- A 180 degree turn into a switch Over-Willy, exiting via a little less than 180 degree return spin. This trick was invented on vert by Neil Blender in 1985; an early proto-version can by witnessed in Powell Peralta's second video, Future Primitive, during Blender's brief cameo appearance on Lance Mountain's backyard ramp. Many of today's pros also do it on street obstacles such as handrails and ledges. This trick is easier to perform backside, but Tony Hawk did introduce the rarer frontside version in 1989.
- Sugarcane Grind
- This trick can be described as a 180 into switch Willy 
- Bennett Grind
- The same as the Hurricane and Sugarcane grinds, except instead of landing into a switch Over-Willy or Willy, land into a switch smith grind. Named after Matt Bennett.
- This is a tailslide where the nose of the board goes over the rail/ledge instead of staying on the side the skater approached from. This trick is usually done on a ledge so the trucks can land properly (with the nose pointing up), but it can be done on a rail as well. A bluntslide is to a tailslide as an overcrook is to a crooked.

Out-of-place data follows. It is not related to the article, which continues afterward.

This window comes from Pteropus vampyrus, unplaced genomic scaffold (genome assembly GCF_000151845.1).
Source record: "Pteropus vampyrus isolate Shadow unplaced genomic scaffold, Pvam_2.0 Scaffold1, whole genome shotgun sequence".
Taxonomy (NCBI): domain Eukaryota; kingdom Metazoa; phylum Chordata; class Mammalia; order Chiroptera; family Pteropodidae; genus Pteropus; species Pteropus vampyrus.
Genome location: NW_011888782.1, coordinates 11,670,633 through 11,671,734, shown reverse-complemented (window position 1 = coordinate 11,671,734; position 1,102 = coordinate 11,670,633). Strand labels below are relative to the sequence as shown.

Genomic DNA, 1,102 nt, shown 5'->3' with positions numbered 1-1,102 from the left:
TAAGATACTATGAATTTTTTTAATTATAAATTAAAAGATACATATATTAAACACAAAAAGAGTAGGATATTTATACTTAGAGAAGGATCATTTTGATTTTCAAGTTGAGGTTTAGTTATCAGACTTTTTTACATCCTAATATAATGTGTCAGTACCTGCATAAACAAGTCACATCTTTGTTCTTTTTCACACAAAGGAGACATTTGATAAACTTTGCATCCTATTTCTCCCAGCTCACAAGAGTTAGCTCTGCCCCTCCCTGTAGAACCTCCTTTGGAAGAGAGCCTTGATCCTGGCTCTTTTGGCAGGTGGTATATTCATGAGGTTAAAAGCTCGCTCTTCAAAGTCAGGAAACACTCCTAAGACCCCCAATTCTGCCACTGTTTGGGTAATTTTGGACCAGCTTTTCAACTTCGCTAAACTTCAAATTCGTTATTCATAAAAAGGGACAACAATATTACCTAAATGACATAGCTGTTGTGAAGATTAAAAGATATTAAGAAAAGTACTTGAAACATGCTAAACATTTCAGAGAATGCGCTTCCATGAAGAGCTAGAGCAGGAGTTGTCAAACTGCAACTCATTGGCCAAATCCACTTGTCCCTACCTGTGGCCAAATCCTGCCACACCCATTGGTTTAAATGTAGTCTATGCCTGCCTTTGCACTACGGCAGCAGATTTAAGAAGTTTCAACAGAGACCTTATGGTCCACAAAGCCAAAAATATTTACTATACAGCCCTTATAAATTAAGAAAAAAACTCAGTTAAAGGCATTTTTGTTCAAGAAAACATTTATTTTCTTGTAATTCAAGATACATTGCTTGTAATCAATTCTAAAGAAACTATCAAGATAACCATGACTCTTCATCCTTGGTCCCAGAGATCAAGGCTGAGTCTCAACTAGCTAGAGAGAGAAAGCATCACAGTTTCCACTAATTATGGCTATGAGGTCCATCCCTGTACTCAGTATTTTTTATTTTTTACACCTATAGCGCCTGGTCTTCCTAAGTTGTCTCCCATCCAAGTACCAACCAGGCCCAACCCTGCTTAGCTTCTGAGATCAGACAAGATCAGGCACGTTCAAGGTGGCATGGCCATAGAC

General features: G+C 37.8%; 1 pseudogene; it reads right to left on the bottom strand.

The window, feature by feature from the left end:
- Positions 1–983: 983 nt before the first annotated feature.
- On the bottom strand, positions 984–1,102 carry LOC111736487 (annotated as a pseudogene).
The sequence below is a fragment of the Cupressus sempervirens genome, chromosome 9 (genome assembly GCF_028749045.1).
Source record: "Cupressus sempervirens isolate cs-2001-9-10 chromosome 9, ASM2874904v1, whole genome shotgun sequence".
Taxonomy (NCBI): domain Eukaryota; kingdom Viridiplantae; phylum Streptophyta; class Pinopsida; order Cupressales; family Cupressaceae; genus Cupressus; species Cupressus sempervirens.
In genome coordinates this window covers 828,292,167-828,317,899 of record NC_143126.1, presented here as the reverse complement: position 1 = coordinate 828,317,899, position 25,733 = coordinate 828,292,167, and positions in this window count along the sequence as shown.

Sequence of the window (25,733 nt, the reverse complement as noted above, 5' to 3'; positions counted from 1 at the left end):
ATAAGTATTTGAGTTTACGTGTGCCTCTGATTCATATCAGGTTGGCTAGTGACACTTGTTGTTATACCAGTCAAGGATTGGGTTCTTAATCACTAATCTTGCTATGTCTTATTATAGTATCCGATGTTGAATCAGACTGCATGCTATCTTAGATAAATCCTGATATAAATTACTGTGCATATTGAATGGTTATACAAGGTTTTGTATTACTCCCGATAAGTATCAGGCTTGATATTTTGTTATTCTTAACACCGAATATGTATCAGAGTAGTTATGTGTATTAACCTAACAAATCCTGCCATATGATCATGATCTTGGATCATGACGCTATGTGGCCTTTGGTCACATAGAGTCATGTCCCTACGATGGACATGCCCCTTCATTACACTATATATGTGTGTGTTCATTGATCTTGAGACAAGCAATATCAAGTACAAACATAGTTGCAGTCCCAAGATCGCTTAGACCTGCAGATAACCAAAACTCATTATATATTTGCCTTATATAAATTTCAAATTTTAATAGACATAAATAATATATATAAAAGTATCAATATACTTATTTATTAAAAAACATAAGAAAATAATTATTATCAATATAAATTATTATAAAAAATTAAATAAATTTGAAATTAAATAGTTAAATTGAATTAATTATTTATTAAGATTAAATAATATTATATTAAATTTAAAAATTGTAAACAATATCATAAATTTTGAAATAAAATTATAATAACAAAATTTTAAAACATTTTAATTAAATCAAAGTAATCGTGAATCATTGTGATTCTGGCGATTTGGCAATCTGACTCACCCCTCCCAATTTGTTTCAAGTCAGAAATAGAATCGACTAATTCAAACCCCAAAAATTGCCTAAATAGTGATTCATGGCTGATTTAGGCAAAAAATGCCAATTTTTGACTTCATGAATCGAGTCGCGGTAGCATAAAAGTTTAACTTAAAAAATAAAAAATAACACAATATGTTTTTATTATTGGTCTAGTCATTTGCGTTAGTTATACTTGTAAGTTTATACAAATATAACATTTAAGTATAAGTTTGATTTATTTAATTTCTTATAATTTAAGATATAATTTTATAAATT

- Nose Bluntslide
- The same as a bluntslide but on the nose of the board.
- Caveman Grinds
- A caveman grind is when a skater, instead of ollieing up onto a rail, starts with the board in his hand, places it onto the rail in the desired grind position and at the same time jumps onto the board, starting the grind.
- 5-0 Hand Drag
- This trick is a 5-0 and while doing one, you drag your back hand on the rail/ledge.
- Tractor Grind
- 5-0 Hand Drag with the front hand
- Nosegrind Hand Drag